Objective: Quality assurance of large ontological systems such as SNOMED CT is an indispensable part of the terminology management lifecycle. We introduce a hybrid structural-lexical method for scalable and systematic discovery of missing hierarchical relations and concepts in SNOMED CT.

Material and Methods: All non-lattice subgraphs (the structural part) in SNOMED CT are exhaustively extracted using a scalable MapReduce algorithm. Four lexical patterns (the lexical part) are identified among the extracted non-lattice subgraphs. Non-lattice subgraphs exhibiting such lexical patterns are often indicative of missing hierarchical relations or concepts. Each lexical pattern is associated with a potential specific type of error.

Results: Applying the structural-lexical method to SNOMED CT (September 2015 US edition), we found 6801 non-lattice subgraphs that matched these lexical patterns, of which 2046 were amenable to visual inspection. We evaluated a random sample of 100 small subgraphs, of which 59 were reviewed in detail by domain experts. All the subgraphs reviewed contained errors confirmed by the experts. The most frequent type of error was missing is-a relations due to incomplete or inconsistent modeling of the concepts.

Conclusions: Our hybrid structural-lexical method is innovative and proved effective not only in detecting errors in SNOMED CT, but also in suggesting remediation for these errors.

Document Type


Publication Date


Notes/Citation Information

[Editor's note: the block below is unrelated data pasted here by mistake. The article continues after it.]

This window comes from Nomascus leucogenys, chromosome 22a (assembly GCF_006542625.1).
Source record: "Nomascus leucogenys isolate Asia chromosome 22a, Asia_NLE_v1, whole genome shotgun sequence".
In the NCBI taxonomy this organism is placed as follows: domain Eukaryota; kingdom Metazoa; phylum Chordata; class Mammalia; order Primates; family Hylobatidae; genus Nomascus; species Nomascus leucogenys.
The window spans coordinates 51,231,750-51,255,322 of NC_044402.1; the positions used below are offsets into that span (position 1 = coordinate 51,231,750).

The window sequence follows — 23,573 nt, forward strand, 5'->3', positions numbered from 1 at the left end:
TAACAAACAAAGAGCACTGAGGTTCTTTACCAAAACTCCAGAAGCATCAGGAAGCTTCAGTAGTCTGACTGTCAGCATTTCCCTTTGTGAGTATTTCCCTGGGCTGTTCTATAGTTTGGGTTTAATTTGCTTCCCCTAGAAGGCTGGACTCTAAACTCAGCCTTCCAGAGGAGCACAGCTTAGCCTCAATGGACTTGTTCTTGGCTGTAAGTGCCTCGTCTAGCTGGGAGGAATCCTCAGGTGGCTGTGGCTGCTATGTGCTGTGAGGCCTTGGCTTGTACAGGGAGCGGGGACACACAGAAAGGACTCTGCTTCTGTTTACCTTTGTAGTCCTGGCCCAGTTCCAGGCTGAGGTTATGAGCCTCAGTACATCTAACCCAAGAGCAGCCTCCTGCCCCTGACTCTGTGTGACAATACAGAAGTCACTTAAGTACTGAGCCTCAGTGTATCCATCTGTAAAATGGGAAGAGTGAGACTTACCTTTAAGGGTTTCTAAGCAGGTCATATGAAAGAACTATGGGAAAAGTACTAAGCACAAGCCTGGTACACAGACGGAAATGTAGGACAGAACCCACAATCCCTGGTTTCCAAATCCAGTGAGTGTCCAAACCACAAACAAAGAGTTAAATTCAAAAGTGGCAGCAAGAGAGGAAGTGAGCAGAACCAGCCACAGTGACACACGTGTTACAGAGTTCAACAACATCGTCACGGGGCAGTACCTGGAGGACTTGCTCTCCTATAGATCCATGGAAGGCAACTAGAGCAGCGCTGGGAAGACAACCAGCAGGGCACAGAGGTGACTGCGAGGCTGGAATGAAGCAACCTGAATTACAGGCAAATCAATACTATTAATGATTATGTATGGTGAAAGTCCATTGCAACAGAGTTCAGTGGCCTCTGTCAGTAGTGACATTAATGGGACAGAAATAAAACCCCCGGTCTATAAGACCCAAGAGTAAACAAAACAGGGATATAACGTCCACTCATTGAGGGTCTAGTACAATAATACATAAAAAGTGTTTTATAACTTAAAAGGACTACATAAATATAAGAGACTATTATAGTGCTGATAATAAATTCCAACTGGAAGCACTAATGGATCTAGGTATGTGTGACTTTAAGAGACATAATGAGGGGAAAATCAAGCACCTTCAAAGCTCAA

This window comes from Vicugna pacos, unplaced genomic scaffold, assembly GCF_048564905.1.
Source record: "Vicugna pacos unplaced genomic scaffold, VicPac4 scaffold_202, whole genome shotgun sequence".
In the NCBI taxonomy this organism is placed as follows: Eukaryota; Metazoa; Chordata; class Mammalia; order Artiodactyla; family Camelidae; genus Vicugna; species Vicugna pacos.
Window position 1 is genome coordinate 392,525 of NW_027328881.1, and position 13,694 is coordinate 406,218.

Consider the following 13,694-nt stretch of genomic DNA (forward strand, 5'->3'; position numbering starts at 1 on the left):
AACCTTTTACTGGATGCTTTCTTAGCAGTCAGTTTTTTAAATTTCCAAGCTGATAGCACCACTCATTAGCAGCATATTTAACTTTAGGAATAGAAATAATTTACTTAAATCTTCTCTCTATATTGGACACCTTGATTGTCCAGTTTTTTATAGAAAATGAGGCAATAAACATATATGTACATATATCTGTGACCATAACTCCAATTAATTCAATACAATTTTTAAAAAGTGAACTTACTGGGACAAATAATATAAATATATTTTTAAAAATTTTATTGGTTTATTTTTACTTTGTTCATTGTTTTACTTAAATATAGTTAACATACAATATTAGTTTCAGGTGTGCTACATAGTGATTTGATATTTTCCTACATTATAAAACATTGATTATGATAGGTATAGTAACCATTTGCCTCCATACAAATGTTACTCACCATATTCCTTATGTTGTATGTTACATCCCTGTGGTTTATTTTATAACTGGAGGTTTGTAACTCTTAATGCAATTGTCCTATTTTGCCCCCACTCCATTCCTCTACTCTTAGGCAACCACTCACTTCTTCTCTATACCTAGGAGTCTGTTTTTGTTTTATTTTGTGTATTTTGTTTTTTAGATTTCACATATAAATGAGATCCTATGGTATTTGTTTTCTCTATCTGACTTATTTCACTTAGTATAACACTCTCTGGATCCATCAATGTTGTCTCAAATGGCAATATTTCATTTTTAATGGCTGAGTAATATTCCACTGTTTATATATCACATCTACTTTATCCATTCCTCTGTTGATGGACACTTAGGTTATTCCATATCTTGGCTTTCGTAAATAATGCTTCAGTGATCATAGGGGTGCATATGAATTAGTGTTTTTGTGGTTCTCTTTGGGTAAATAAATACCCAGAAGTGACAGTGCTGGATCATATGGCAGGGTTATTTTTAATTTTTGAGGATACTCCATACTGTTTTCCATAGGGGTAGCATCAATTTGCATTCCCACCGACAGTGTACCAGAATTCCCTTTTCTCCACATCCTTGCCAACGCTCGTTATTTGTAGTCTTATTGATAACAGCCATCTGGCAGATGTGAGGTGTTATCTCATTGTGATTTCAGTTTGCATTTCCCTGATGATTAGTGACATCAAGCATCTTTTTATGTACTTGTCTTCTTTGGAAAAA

Published in Journal of the American Medical Informatics Association, v. 24, issue 4, p. 788-798.

© The Author, 2017. Published by Oxford University Press on behalf of the American Medical Informatics Association.

This is an Open Access article distributed under the terms of the Creative Commons Attribution-NonCommercial-NoDerivs licence (http://creativecommons.org/licenses/by-nc-nd/4.0/), which permits non-commercial reproduction and distribution of the work, in any medium, provided the original work is not altered or transformed in any way, and that the work properly cited. For commercial re-use, please contact journals.permissions@oup.com

Digital Object Identifier (DOI)


Funding Information

This work was supported by the National Institutes of Health (NIH) National Center for Advancing Translational Sciences through grant UL1TR001998 and National Science Foundation through grant ACI-1626364.

Related Content

Supplementary material is available at Journal of the American Medical Informatics Association online.

ocw175_supp.zip (3850 kB)
Supplementary Material